Through papermaking workshops veterans use their uniforms worn in combat to create cathartic works of art. The uniforms are cut up, literally beaten to a pulp, and formed into sheets of paper. Veterans use the transformative process of papermaking to reclaim their uniform as art and begin to embrace their experiences as a soldier in war.

For more information on the Combat Paper Project, see:

One of several videos of the project can be seen at:

New Year's Gifts for the People

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J.J. Grandville (1803-1847), Etrennes au Peuple (New Year’s Gifts for the People). Lithograph on China paper. Published in La Caricature, no 113, planche 235, January 3, 1833.

The French caricaturist Jean Ignace Isidore Gérard, working under the pseudonym of J.J. Grandville, created a number of plates for French magazines including Le Silhouette, L’Artiste, Le Charivari, and La Caricature. This satirical scene denounces the repressive actions of the French government under Louis-Philippe, which sought to limit freedom of the press and personal expression. The image presents a man being stabbed in the back and pelted with a rain of iconic objects, including pears (representing Louis-Philippe), crutches (Talleyrand, who was then ambassador in London), a parsley pot (Jean-Charles Persil who attacked the newspapers as a prosecutor under Louis-Philippe), guns, chains, keys, bolts, cross, medals, cords, scissors, hats, bell and shoes, each representing members of the government.

This print is part of a recent donation generously given by Dr. William Helfand, president of the Grolier Club and a consultant to the National Library of Medicine, the Philadelphia Museum of Art and other institutions in areas relating to art and medicine. Dr. Helfand has written five books including Quack, Quack, Quack: the Sellers of Nostrums in Prints, Posters, Ephemera & Books… (GA Oversize 2005-0625Q), and The Picture of Health (Marquand Library N8223 .H44 1991) He has also published a number of articles on prints, caricatures, posters and ephemera relating to pharmacy and medicine. This posting shows only a few of the wonderful eighteenth- and nineteenth-century prints coming to Princeton thanks to Dr. Helfand.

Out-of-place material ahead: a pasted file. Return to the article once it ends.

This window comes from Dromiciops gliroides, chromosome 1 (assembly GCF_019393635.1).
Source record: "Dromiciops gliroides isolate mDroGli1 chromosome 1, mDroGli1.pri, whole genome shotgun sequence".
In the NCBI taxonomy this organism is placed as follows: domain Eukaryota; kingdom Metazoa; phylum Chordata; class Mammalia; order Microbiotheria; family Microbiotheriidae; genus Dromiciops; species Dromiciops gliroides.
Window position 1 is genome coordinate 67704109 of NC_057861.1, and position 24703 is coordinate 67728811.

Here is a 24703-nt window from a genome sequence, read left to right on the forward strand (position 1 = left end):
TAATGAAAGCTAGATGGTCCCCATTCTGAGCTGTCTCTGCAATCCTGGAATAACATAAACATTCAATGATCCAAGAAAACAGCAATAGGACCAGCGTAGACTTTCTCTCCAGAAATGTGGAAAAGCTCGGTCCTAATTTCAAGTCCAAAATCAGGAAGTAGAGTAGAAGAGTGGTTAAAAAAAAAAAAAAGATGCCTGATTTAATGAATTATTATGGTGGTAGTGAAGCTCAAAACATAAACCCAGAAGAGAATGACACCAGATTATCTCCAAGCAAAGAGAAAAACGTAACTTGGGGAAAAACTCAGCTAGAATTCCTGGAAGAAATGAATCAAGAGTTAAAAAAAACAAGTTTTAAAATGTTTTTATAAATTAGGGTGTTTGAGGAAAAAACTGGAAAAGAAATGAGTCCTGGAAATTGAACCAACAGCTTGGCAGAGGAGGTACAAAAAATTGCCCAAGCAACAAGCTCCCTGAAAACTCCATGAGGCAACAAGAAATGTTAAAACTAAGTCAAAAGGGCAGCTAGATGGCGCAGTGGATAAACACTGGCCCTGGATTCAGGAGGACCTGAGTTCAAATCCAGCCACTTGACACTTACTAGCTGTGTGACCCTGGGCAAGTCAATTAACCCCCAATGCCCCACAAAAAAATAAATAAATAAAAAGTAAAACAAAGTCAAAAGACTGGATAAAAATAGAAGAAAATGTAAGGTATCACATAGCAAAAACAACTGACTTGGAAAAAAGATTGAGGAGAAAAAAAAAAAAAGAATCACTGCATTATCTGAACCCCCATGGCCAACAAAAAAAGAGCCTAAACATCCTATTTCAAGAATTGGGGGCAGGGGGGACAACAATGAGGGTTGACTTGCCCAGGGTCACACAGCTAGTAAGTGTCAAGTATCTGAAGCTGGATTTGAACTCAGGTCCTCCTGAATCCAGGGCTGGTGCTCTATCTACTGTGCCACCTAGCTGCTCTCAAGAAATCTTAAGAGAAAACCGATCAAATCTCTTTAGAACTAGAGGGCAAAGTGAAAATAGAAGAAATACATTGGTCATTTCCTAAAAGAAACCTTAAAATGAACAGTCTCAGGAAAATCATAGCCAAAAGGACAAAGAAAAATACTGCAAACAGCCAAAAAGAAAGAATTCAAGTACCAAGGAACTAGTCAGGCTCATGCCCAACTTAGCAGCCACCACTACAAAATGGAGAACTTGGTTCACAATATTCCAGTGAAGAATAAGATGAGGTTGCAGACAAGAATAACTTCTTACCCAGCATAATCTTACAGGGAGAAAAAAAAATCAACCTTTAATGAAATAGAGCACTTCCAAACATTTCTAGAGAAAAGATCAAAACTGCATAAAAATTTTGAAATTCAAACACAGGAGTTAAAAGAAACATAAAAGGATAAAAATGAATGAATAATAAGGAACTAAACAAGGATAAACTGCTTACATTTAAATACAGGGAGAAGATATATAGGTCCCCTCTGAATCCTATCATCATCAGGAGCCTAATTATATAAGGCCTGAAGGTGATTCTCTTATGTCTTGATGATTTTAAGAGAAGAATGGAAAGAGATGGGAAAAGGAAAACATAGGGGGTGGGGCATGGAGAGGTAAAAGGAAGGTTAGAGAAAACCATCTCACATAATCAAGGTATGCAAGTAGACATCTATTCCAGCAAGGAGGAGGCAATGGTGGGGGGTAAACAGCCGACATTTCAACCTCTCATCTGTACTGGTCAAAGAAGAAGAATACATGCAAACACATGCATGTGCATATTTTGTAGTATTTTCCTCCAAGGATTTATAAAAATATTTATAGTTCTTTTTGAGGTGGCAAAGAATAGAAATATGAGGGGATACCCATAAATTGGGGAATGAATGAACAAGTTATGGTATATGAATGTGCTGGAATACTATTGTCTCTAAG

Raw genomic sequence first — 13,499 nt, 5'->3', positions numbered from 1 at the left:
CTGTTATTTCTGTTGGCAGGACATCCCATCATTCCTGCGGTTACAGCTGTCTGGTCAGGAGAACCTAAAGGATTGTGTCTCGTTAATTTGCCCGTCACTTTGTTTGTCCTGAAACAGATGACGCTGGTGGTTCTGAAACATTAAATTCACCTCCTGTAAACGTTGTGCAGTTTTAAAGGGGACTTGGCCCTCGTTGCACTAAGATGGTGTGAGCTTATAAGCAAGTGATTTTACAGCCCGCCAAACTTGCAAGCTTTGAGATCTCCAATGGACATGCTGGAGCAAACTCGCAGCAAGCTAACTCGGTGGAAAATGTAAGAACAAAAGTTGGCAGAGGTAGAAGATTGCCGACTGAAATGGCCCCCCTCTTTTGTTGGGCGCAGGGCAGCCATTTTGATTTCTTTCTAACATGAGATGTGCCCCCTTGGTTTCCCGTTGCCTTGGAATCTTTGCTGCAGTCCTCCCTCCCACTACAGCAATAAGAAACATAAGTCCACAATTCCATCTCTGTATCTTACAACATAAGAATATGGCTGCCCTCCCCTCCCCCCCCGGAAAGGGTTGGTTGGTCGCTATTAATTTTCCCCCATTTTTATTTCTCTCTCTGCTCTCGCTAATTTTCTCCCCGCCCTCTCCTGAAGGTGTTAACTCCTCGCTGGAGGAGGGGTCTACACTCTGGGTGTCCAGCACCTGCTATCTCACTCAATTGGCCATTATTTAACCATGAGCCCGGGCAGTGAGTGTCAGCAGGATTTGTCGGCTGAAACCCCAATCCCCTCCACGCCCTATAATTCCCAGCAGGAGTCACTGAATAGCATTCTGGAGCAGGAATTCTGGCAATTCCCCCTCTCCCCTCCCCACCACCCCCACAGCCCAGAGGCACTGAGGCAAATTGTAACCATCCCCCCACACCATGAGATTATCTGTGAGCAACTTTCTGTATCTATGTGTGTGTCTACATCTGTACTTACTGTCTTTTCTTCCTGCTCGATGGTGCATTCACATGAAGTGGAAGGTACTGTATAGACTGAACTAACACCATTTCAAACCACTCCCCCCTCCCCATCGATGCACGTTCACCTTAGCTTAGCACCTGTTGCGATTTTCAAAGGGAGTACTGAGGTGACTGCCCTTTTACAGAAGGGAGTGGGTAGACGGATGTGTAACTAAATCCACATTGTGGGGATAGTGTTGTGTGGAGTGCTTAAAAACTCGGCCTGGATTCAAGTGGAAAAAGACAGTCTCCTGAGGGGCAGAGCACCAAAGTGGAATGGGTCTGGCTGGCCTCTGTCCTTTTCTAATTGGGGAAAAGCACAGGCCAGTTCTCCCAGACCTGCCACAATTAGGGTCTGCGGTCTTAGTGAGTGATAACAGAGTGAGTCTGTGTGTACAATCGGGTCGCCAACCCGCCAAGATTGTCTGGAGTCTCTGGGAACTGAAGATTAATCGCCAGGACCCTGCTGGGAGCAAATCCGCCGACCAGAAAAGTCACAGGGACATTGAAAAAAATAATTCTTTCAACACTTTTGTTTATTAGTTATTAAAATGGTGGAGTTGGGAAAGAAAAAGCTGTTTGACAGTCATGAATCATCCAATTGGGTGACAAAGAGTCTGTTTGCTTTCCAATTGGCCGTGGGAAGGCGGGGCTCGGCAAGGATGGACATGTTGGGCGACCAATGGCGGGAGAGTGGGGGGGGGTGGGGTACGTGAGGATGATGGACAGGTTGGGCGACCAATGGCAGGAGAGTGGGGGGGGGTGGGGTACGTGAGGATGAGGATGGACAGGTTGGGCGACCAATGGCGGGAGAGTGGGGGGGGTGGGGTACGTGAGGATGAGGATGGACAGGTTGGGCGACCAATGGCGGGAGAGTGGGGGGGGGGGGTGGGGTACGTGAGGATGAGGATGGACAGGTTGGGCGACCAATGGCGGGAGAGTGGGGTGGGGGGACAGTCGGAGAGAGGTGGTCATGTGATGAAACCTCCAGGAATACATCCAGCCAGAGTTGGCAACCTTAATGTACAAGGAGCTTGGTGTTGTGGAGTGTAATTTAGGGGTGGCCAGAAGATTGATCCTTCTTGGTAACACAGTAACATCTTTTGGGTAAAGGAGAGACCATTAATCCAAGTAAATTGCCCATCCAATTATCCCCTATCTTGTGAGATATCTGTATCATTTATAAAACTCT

Paul Gavarni (1804-1866), Enfant Terrible, 1833. Lithograph.

Honoré Daumier (1808-1879), Le Malade imaginaire (Hypocondriac), 1833. Lithograph.

After the painting by Thomas Wyck (ca.1616-1677), The Alchemist in his Laboratory. Engraving, ca. 1700.

Engraved by Jean-Jacques de Boissieu (1736-1810) after a drawing by Karl Du Jardin, Les Grands Charlatans, or Charlatan with guitar player and crowd. Engraving (drawing 1657), printed 1772.

The Penographic

…the writer is enabled to use it for 10 or 12 hours with the same ease as with a pencil…!

Patent Penographic or Writing Instrument [broadside] (London: W. Robson & Co., ca.1819). Graphic Arts division GAX 2008- in process

Scheffer’s Penographic, patented in 1819, was one of the first workable fountain pens. Its secret was a flexible tube made of a goose quill and pig’s bladder. Pressure was exerted on a lever and a knob to propel ink into the nib when desired.

The End of the Stock-Market World

Last December 2007, I posted an entry on Het Groote Tafereel der Dwaasheid or The Great Mirror of Folly. Each edition has a slightly different group of prints: Harvard’s copy has 71, Princeton’s 73, and each includes several not in the other volume.

This page, originally engraved by Monogrammist C L, later altered by an anonymous 18th-century Dutch engraver after Pieter Quast (1606-1647) and entitled De Actiewerld op Haar Ende (The End of the Stock-Market World), is included in Harvard’s copy but not Princeton’s. However, we recently acquired an impression to help complete our collection of the prints for in this anonymous 1720 project.

The central figure in this caricature is the philosopher Diogenes (ca. 412-323 BCE). Considered the founder of Cynicism, he eschewed worldly pleasures, wore coarse clothing, and pursued practical good. He is often shown carrying a lantern, searching for an honest person, but in this print his lantern has been given away (presumably having given up finding an honest man). He has lost everything in the stock-market bubble of 1720 from investing in the South Seas Company. As the text beneath the image concludes,

How easily can such a flier be upset by a South Sea blast or a Quinquempoix* bubble! So whoever gives his name and honor for the money, and adores it like an idol, deserves to be scorned in this fashion.

*Quinquempoix was the name of the street where the Parisian money market was located.

This print was first engraved around 1670 by the Monogrammist C L to satirize the tulip mania in the Netherlands. The plate was then altered to satirize the stock-market speculation of 1720.

Verdun from the Meuse


James Alphege Brewer (fl.1909-1938), Verdun from the Meuse, 1916. Etching with watercolor, signed and titled in pencil. GA 2008.01068